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The Battalion

The Student News Site of Texas A&M University - College Station

The Battalion

The Student News Site of Texas A&M University - College Station

The Battalion

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Professor with a new vision of women

Photo by Courtesy of George Brainard

A&M visualization professor Felice House will have two paintings featured at the J. Wayne Stark gallery.

The J. Wayne Stark Galleries premiered the travelling “Women Painting Women” exhibit on Oct. 18, which features the work of Texas A&M visualization assistant professor Felice House.
Before becoming an assistant professor at A&M, House dedicated years of her life working at her studio in Bryan as a portrait painter. She received a graduate’s degree in painting in 2011 from the University of Texas and began work at A&M in 2012 as a lecturer before transitioning to her current position in 2013.
Learning to paint at an early age from her mother, House said she would accompany her mother to life-drawing classes at Amherst University in Massachusetts.
“When I got to college and took my first painting class, I walked into the room and the smell was so familiar,” House said. “I had a box of paints and I just felt like I arrived. I knew that this is what I am supposed to be doing.”
In 2009, House said she heard about the “Women Painting Women” exhibit in South Carolina from her mother.
“I was fascinated by the idea that there are other women in the country that were also interested in women as subjects,” House said. “I have always been interested in painting women as I see them, which is often in contrast to how the media portrays them. It was eye opening to hear about this exhibit.”
After attending a conference with the curator of the exhibit, Alia El-Bermani, House was able to find her place in this exhibit. El-Bermani is a co-founder and organizer for the traveling aspect of this exhibition. El’Bermani said she hopes to illuminate the idea of women and provide a better concept of what they are.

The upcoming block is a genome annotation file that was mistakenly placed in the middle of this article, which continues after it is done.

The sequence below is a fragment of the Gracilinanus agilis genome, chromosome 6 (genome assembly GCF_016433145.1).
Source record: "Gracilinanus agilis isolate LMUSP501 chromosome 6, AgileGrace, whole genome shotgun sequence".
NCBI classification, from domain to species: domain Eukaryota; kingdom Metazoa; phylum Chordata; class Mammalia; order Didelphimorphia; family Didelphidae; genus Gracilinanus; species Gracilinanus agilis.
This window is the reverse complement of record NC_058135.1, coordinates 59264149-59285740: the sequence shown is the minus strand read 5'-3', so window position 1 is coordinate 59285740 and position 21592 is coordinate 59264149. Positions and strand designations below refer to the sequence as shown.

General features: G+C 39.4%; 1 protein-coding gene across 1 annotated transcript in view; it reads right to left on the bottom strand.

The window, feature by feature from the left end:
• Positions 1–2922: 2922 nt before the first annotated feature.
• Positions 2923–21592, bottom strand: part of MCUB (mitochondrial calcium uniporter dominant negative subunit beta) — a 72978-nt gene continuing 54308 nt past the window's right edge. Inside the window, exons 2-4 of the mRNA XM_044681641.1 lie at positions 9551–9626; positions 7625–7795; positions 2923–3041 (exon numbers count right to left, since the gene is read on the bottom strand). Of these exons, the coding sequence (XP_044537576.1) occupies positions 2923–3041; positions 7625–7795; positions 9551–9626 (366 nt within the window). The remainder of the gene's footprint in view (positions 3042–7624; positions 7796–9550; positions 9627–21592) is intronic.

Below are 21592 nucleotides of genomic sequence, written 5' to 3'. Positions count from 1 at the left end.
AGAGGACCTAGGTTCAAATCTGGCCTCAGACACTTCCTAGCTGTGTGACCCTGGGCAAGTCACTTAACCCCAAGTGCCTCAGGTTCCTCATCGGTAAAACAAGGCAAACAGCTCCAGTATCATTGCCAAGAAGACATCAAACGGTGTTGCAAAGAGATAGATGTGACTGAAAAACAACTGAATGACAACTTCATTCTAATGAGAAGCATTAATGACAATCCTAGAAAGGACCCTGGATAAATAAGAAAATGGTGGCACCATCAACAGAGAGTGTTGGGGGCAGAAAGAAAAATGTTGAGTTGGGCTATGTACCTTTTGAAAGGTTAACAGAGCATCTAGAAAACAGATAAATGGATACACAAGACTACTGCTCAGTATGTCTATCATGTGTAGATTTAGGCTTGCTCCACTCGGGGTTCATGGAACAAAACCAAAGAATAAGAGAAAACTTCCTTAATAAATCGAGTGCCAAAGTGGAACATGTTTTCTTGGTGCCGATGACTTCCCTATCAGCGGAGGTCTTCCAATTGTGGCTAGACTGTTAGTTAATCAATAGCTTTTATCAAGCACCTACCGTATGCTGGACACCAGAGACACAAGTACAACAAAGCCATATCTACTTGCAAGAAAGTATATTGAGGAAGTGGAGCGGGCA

“‘Women Painting Women,’ in general, was created to share a broader vision of what we are,” El-Bermani said. “Women are more than their sex-appeal. Women are more than a consumable product, or even a sellable product. This will show more of our internal experiences and how artists today represent that.”
House will have two paintings featured in the exhibit: A self-portrait and “Liakesha Cooper in High Noon.” Jennifer Balkan, one of the 30 women chosen for the exhibit, said that House’s work relays emotion and reveals subliminal, yet frank, meaning.
“I have a special relationship with Felice House,” Balkan said. “I knew and loved her work before we ever became friends. And now we paint together. I find her Re-Western series from which ‘Liakesha Cooper in High Noon’ is to be clever and eloquently articulated. She has chosen an African-American woman to portray Gary Cooper’s character Will Kane. She has turned this film on its head by replacing the central male character with a woman.”
In 2017, there are still far less representations of women artists in the art world, according to Balkan. She said this exhibition is a time that art appreciators and students get to experience dynamic work by women artists, who each offer unique voices but share the experience of being a woman.
Role models are crucial; however, in regards to women, female heroes have been lacking, according to House.
“Female heroes are few and far between,” House said. “We have to grasp onto the ones that we have. So, I think that this exhibit will show women in a way that anyone could relate to them. This will show women in a more natural state and make known the variety of us that can be celebrated.”
There will be a panel discussion about the exhibit on Oct. 19 from 10:00 a.m. to 11:00 the College of Architecture, and an opening reception that same day at 5:30 p.m in the gallery. The exhibit itself will run until Dec. 16.

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